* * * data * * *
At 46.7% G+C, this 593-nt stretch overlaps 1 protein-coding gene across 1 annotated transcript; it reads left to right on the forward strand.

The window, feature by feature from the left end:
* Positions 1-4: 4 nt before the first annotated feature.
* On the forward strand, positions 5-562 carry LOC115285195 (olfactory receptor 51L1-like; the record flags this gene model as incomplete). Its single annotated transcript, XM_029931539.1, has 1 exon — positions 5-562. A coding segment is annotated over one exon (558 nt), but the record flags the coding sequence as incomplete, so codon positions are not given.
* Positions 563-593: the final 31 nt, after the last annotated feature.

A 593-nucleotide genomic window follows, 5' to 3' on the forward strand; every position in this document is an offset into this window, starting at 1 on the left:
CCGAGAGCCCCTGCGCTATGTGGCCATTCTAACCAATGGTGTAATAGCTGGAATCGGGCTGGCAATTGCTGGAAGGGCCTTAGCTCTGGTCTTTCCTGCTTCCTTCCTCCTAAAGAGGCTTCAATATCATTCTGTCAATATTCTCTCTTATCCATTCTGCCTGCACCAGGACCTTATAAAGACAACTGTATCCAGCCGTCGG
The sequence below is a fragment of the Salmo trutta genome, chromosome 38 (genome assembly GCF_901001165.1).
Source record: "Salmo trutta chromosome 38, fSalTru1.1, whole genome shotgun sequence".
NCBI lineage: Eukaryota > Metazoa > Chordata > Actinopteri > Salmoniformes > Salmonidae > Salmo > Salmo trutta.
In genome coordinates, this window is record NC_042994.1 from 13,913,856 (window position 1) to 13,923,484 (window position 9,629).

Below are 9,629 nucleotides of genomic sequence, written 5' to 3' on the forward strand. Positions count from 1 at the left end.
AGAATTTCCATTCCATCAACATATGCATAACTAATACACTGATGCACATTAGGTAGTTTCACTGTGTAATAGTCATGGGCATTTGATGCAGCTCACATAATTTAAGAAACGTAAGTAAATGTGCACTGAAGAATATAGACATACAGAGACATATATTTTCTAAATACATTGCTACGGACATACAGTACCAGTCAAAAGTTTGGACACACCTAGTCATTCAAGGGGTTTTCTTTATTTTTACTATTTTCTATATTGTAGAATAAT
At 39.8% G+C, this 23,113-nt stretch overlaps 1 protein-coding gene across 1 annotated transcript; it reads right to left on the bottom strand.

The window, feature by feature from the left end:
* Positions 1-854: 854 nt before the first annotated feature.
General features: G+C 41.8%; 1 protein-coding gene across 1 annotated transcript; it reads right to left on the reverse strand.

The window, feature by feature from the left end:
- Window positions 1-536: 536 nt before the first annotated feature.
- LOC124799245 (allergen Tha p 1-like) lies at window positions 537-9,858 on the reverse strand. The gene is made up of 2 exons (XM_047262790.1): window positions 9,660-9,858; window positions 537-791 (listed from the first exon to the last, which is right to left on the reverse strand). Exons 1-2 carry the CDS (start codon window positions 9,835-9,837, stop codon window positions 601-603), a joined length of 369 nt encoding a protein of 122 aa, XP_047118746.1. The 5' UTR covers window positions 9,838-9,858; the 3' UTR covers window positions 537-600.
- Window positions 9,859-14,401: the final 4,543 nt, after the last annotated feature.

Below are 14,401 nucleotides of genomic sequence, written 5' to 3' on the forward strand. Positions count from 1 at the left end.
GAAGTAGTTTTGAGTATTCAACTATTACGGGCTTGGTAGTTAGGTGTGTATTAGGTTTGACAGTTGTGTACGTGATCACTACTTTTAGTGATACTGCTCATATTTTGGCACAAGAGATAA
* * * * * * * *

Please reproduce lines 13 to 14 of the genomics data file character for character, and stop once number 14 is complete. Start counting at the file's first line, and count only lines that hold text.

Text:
AGAATTTCCATTCCATCAACATATGCATAACTAATACACTGATGCACATTAGGTAGTTTCACTGTGTAATAGTCATGGGCATTTGATGCAGCTCACATAATTTAAGAAACGTAAGTAAATGTGCACTGAAGAATATAGACATACAGAGACATATATTTTCTAAATACATTGCTACGGACATACAGTACCAGTCAAAAGTTTGGACACACCTAGTCATTCAAGGGGTTTTCTTTATTTTTACTATTTTCTATATTGTAGAATAAT
At 39.8% G+C, this 23,113-nt stretch overlaps 1 protein-coding gene across 1 annotated transcript; it reads right to left on the bottom strand.